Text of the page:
Barbara Bush Recovering From Heart Valve Surgery

Yesterday, Barbara Bush, at 83 years of age, joined a long list of public figures to have undergone successful heart valve surgery.

The former first lady, Barbara Bush, underwent open-heart surgery Wednesday to replace her aortic valve, a family spokesman said. Barbara Bush’s heart surgery took place at Methodist Hospital in Houston, Texas and lasted about two and a half hours.

Barbara Bush - Heart Surgery Patient
Barbara Bush – Heart Valve Surgery Patient

Bush, like many patients, was suffering from shortness of breath due to aortic stenosis. This valvular disease results from a narrowing of the heart valve which may occur due to congenital factors, calcification or infection.

Dr. Gerald Lawrie, a heart surgeon at the Methodist DeBakey Heart and Vascular Center, replaced the aortic valve with a biological tissue valve that was most likely a pig valve or a cow valve. Doctor Lawrie stated, “I expect her to recover fully and soon resume her normal activities,” Lawrie said.

Doctor Gerald Lawrie - Barbara Bush's Heart Surgeon
Dr. Gerald Lawrie – Barbara Bush’s Heart Surgeon

According to reports, the former president of the United States, George H.W. Bush, was at the hospital with his wife. Like most heart valve surgery patients, Barbara Bush remained in the intensive care unit following the operation. The hospital said the former first lady was expected to be released in seven-to-ten days.

George and Barbara Bush

George Bush said, “I am very impressed with and grateful to the wonderful team of doctors and nurses at the Methodist Hospital who have helped Barbara… We have every confidence she is in the best hands.”

Keep on tickin’ Barbara!!!

Adam Pick
Written by Adam Pick

Adam Pick is a patient, author of The Patient's Guide To Heart Valve Surgery and the founder of HeartValveSurgery.com.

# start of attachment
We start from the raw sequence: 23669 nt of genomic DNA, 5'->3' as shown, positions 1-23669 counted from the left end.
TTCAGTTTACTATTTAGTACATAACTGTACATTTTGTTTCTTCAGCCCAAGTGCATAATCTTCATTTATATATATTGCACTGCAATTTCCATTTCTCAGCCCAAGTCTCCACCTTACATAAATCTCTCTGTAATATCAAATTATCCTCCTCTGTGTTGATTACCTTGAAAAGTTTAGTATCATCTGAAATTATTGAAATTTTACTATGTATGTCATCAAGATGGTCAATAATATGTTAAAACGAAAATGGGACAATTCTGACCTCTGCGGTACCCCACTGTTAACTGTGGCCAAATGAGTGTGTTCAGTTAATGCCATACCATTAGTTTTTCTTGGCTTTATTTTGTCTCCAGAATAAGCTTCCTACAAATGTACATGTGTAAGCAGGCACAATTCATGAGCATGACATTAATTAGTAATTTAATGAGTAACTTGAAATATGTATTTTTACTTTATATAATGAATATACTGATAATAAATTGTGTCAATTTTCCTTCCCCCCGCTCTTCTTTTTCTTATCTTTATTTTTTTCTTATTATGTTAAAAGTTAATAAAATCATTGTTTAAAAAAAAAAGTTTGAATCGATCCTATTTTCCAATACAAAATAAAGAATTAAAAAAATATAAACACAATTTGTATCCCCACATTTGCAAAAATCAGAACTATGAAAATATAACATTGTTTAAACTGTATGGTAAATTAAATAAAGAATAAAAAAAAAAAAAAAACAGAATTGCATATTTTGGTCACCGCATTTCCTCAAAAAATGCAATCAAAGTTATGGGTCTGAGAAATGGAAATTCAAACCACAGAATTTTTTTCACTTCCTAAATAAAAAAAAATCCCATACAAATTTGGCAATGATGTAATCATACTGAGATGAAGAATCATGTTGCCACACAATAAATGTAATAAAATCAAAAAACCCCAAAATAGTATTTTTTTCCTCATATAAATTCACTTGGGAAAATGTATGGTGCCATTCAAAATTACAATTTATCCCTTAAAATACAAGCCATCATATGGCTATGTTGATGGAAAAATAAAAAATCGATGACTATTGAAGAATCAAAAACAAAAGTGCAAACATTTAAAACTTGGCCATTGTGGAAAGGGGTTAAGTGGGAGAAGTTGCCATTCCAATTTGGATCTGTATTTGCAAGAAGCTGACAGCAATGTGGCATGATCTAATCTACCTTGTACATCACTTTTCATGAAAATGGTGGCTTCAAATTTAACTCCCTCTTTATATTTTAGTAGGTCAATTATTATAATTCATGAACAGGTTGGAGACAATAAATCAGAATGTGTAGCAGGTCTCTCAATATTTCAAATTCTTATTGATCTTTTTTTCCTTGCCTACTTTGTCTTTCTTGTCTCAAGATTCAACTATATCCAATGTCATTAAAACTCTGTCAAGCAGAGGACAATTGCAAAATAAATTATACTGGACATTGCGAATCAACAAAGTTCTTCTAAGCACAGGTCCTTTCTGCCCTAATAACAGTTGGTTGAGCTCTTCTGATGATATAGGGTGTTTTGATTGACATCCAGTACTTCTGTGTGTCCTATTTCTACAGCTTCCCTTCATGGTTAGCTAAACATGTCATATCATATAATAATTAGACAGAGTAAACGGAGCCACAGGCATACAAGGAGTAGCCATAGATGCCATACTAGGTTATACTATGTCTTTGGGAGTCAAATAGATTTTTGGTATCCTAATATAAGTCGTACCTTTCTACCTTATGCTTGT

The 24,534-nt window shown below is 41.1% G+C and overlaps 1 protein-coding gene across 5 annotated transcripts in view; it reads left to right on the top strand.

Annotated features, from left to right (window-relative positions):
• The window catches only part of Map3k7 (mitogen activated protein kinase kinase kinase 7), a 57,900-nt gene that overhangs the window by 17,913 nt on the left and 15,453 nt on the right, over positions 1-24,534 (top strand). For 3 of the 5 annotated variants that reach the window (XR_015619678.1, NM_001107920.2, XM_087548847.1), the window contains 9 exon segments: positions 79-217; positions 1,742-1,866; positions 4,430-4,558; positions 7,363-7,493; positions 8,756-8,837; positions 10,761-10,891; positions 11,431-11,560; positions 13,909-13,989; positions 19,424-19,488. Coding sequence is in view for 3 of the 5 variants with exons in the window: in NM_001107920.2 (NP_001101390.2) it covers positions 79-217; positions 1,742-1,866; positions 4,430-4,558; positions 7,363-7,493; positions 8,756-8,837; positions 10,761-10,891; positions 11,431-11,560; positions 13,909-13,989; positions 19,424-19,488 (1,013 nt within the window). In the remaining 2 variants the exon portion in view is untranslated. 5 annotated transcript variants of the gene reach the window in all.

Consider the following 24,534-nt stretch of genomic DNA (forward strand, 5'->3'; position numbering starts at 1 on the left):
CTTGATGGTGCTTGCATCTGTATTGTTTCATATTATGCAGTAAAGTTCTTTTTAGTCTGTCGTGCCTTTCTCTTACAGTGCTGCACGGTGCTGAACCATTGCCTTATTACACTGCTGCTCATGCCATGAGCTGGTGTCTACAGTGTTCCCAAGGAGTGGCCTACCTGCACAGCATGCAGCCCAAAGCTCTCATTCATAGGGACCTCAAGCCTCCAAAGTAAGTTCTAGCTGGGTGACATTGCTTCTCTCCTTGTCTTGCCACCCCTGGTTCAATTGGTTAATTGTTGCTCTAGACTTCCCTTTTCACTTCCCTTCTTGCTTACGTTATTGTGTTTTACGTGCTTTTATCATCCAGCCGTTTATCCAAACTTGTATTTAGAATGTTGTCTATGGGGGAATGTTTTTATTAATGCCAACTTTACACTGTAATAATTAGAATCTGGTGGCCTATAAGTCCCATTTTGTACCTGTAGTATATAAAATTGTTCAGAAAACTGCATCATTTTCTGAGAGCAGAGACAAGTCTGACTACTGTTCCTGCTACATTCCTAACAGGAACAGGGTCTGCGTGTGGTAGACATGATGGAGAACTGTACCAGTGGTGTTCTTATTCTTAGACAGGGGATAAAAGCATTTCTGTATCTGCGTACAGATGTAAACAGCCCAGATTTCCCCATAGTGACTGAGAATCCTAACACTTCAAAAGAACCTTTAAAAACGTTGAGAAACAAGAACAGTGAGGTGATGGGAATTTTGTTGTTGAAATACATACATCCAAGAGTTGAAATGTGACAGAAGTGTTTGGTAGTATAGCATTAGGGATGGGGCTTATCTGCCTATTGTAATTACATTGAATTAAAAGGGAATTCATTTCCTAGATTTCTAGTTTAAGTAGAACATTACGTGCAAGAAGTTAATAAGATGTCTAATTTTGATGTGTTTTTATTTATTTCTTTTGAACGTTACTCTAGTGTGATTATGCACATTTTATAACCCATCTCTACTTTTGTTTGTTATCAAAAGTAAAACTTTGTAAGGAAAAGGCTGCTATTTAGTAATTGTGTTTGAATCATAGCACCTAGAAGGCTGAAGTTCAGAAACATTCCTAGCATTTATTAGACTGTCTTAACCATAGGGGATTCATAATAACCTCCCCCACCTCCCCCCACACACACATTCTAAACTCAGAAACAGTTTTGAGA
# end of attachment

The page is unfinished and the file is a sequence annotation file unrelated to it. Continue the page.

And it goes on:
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  • Adrian Bishop

    We all, I am sure, wish our First Lady the very, very best in her recovery. There are lots of ‘survivors’ out here to support and urge you on, and more advice than you can shake a stick at!

    Adrian B

  • Jim Hayden

    Having experienced Aortic valve replacement twice. I would like to know the method that was used to replace Mrs. Bush’s Aortic valve. Did they open the sternum or did they use a different method. My surgeries were through the sternum, and they took four to five hours each.
    It is also suggested that she will stay in the hospital seven to ten days. Is this because of her age? Does her medical plan allow this much hospital time – post-operation? Is there a method that is an alternative to splitting the sternum?
    Can anyone enlighten me – I am planning for my third surgery?
    Jim Hayden

  • Janie Niemiec

    Jim, I read that they did open Mrs. Bush’s sternum and her replacement was a pig or bovine valve. She did not get a mechanical valve. Who know what kind of insurance she has? Probably have to monitor her closer since she is 83 years old. I am waiting for my first aortic stenosis surgery. Why have you had two surgeries and now another? That really scares me. Sincerely, Janie

  • Margaret

    Janie,

    I’m not sure about Jim but I’ve had my Aortic replaced 27 years ago at the age of 13 with an mechanical valve. I will need a replacement in about 4-5 yrs. Everyone is different and I’m sure you will be fine.

    Margaret Reese

  • Nancy Scbarf

    I have had a mitral commissurotomy at age 36 (1972). I had mitral valve replaced with a mechanical valve in 2001 . My aortic valve is now also narrowing. I will most likely need another open heart surgery to correct this problem. Which type valve is best; and I also ask if the sternum will have to be opened. Where is the best Dr. and hospital to have this surgery performed?

    Nancy Scharf

  • Sherr Hendry